Kereke says we need action not a committee to look into salarygate


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The Member of Parliament for Bikita West Munyaradzi Kereke yesterday said Zimbabwe needs to take physical corrective action against corruption and not just talk about if it wants to reduce the scourge.

Contributing to the motion on good governance, Kereke said he did not agree with the idea of setting up a Parliamentary committee to look into corruption because there were already institutions that could do that.

“We do have the Zimbabwe Anti-Corruption Commission which is born juristically out of the Constitution whose mandate and daily bread ought to be fighting corruption. We have the Zimbabwe Republic Police, which among other duties is ensuring that there is good order in the country but in their daily duties, their role is also to fight crime, ensure there is law and order and defeat the vice of corruption and several other institutions Mr. Speaker.

“I want to say, instead of coming up with a Parliamentary Committee to investigate, oversee and establish ways of dealing with corruption, we simply advocate for implementation and observance of laws that are in existence.

“The laws are there. If making coffee requires that you boil water, do not be seen making coffee before boiling the water. You cannot then create a Committee to boil water to make coffee. We have the institutions and we have the laws. I do not think at this stage we will gain more mileage Mr. Speaker Sir, by establishing yet another creation where the institutions to do the job are already in place.”

Kereke said he did not agree with his colleague from Hurungwe North Reuben Marumahoko on salarygate.

Marumahoko said the government had been hasty in cutting salaries of chief executives of parastatals to US$6 000 because these salaries had been negotiated and agreed on.

“I want to first respectfully differ with the proposition that the so called Salarygate is invalid– particularly where the presiding executives would have overruled sitting boards in making certain decisions. It then means they would have fast tracked the ascendancy of their conditions of service, which is not the same as the contracts they would have bargained for when joining the respective institutions.

“The issue of obtuse disproportionate salaries that we saw; we want to commend the speedy action which government took in terms of regularising parastatals heads’ salaries, but we feel more action still needs to be done to recover what is due to the public as was siphoned through disproportionate salaries,” Kereke said.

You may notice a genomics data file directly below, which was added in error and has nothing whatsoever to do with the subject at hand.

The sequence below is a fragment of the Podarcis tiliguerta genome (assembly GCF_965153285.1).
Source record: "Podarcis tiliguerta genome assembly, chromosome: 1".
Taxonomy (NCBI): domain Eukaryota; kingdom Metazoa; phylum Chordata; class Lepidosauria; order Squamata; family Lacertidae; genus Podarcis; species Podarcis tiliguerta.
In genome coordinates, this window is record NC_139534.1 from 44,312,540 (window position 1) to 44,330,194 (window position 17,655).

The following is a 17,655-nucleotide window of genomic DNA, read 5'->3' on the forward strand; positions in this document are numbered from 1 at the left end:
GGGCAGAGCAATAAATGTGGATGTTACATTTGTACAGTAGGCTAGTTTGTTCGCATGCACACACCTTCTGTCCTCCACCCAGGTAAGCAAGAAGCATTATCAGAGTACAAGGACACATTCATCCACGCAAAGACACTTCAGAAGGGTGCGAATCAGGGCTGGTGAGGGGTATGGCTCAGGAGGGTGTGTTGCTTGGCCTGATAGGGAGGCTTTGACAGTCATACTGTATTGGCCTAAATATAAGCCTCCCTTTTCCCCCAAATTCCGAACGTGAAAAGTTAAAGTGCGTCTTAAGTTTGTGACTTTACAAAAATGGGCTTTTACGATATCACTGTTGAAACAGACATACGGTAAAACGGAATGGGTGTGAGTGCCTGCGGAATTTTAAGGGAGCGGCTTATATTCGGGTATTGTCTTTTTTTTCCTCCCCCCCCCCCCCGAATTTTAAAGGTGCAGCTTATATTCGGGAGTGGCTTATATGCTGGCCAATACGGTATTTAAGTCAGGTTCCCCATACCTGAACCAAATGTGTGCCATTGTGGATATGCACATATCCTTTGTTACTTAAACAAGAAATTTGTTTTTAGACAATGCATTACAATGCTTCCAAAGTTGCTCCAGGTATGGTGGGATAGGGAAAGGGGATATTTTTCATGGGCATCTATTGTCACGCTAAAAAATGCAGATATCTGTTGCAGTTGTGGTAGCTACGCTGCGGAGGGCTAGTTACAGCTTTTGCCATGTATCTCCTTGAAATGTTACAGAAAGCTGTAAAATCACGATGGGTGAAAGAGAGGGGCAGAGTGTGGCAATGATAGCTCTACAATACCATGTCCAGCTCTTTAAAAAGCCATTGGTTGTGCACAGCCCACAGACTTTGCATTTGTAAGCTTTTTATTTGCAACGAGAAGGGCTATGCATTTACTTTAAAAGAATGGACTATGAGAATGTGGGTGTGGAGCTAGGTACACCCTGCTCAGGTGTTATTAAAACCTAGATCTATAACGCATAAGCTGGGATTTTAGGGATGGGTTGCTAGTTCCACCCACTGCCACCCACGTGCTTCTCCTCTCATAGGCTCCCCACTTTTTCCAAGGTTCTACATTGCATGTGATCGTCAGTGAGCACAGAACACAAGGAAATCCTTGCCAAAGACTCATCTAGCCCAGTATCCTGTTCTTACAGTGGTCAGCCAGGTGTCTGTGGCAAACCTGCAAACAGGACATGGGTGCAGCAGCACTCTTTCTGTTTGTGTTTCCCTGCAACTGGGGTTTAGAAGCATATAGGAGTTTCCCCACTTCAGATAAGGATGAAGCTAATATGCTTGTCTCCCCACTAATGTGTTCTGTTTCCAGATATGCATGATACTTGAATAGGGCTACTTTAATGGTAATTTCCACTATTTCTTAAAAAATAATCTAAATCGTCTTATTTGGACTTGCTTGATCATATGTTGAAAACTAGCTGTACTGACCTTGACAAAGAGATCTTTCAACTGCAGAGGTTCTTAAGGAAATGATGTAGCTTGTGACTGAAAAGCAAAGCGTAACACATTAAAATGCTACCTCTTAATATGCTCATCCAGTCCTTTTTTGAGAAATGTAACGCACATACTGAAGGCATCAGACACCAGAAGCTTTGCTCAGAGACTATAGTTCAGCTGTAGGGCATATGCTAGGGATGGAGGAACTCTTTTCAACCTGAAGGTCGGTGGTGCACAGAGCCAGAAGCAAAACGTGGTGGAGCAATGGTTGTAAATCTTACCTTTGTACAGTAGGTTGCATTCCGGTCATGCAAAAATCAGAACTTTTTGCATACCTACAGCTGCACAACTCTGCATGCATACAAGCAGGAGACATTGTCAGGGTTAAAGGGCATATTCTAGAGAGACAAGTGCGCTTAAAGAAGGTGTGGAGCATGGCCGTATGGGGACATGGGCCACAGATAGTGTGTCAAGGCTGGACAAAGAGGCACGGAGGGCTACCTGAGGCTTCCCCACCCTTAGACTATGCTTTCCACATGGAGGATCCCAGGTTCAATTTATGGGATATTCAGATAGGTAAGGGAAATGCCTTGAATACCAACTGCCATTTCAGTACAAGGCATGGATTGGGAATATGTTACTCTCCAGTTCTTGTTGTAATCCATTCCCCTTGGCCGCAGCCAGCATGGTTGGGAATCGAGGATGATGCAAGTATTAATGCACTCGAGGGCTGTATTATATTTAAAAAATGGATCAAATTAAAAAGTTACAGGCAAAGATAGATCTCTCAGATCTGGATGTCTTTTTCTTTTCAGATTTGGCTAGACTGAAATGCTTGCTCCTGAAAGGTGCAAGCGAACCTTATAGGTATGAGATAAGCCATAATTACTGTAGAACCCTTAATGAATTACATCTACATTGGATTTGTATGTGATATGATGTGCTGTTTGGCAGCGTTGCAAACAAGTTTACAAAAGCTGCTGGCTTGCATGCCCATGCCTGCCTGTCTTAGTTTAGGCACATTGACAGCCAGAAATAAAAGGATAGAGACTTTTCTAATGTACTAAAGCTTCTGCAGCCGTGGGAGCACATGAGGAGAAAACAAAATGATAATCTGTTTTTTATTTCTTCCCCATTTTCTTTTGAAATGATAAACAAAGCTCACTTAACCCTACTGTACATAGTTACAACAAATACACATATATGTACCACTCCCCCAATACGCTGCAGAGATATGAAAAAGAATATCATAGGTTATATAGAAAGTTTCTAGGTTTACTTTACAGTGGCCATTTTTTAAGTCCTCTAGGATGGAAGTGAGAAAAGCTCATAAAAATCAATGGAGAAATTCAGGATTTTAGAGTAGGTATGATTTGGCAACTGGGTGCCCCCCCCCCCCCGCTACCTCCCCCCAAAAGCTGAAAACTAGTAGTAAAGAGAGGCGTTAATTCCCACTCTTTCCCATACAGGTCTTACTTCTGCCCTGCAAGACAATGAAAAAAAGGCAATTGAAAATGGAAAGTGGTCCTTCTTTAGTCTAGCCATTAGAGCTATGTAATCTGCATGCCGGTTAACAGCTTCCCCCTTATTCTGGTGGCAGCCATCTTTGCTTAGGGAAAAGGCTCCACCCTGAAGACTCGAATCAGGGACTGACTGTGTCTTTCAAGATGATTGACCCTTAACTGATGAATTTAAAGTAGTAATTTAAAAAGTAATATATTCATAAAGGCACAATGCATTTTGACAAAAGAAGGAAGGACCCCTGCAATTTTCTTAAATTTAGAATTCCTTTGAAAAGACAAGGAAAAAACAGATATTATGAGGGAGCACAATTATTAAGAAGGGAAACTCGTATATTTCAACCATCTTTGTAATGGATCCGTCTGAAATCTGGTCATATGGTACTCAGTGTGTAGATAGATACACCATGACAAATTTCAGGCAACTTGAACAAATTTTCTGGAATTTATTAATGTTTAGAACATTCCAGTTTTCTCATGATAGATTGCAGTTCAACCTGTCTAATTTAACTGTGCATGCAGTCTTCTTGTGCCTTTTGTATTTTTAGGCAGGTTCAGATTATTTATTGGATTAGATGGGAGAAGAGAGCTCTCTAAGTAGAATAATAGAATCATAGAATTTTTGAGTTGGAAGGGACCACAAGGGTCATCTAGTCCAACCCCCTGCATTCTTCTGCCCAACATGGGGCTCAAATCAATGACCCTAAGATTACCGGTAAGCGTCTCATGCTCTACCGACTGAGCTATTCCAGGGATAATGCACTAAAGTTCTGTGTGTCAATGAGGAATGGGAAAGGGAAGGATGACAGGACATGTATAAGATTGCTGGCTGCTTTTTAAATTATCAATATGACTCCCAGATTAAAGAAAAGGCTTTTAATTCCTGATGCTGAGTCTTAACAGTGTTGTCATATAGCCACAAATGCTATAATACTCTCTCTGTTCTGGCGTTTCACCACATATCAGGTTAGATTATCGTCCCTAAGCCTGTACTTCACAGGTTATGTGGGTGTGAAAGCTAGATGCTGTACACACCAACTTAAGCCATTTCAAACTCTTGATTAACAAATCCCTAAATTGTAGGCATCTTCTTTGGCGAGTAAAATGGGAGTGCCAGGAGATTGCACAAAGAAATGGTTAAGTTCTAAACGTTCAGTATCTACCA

Full contribution:

 

DR. KEREKE: Thank you for according me this opportunity to contribute on the important motion before the House. I want to first respectfully differ with the proposition that the so called Salarygate is invalid – [HON. MEMBERS: Hear, hear] – particularly where the presiding executives would have overruled sitting boards in making certain decisions. It then means they would have fast tracked the ascendancy of their conditions of service, which is not the same as the contracts they would have bargained for when joining the respective institutions.

The issue of obtuse disproportionate salaries that we saw; we want to commend the speedy action which Government took in terms of regularising parastatals heads’ salaries, but we feel more action still needs to be done to recover what is due to the public as was siphoned through disproportionate salaries.

Mr. Speaker Sir, until as a country we accept that certain action has to be taken, not just taken in terms of debate but through physical corrective measures, we will not be able to reduce the scourge of corruption.

There is the issue before the House, the formation of a Parliamentary Committee as amended; I am of a different view that what is needed is action and not a Committee. This is a view which I hold dearly because as a country, through this august House Mr. Speaker Sir, the relevant institutions are already in existence to fight corruption not from one dimension but from multiple dimensions.

We do have the Zimbabwe Anti-Corruption Commission which is born juristically out of the Constitution whose mandate and daily bread ought to be fighting corruption. We have the Zimbabwe Republic Police, which among other duties is ensuring that there is good order in the country but in their daily duties, their role is also to fight crime, ensure there is law and order and defeat the vice of corruption and several other institutions Mr. Speaker.

I want to say, instead of coming up with a Parliamentary Committee to investigate, oversee and establish ways of dealing with corruption, we simply advocate for implementation and observance of laws that are in existence. The laws are there; if making coffee requires that you boil water, do not be seen making coffee before boiling the water. You cannot then create a Committee to boil water to make coffee. We have the institutions and we have the laws. I do not think at this stage we will gain more mileage Mr. Speaker Sir, by establishing yet another creation where the institutions to do the job are already in place.

Mr. Speaker, we would want to as we debate this important motion, look at real life examples of corruption and then see how we tackle them. The hon. member who spoke before me indicated that corruption is everywhere, that is a fact but we should not then lose traction in that reality. We need to make the first steps to correct what could be a nationwide problem. I thank you.

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Charles Rukuni
The Insider is a political and business bulletin about Zimbabwe, edited by Charles Rukuni. Founded in 1990, it was a printed 12-page subscription only newsletter until 2003 when Zimbabwe's hyper-inflation made it impossible to continue printing.

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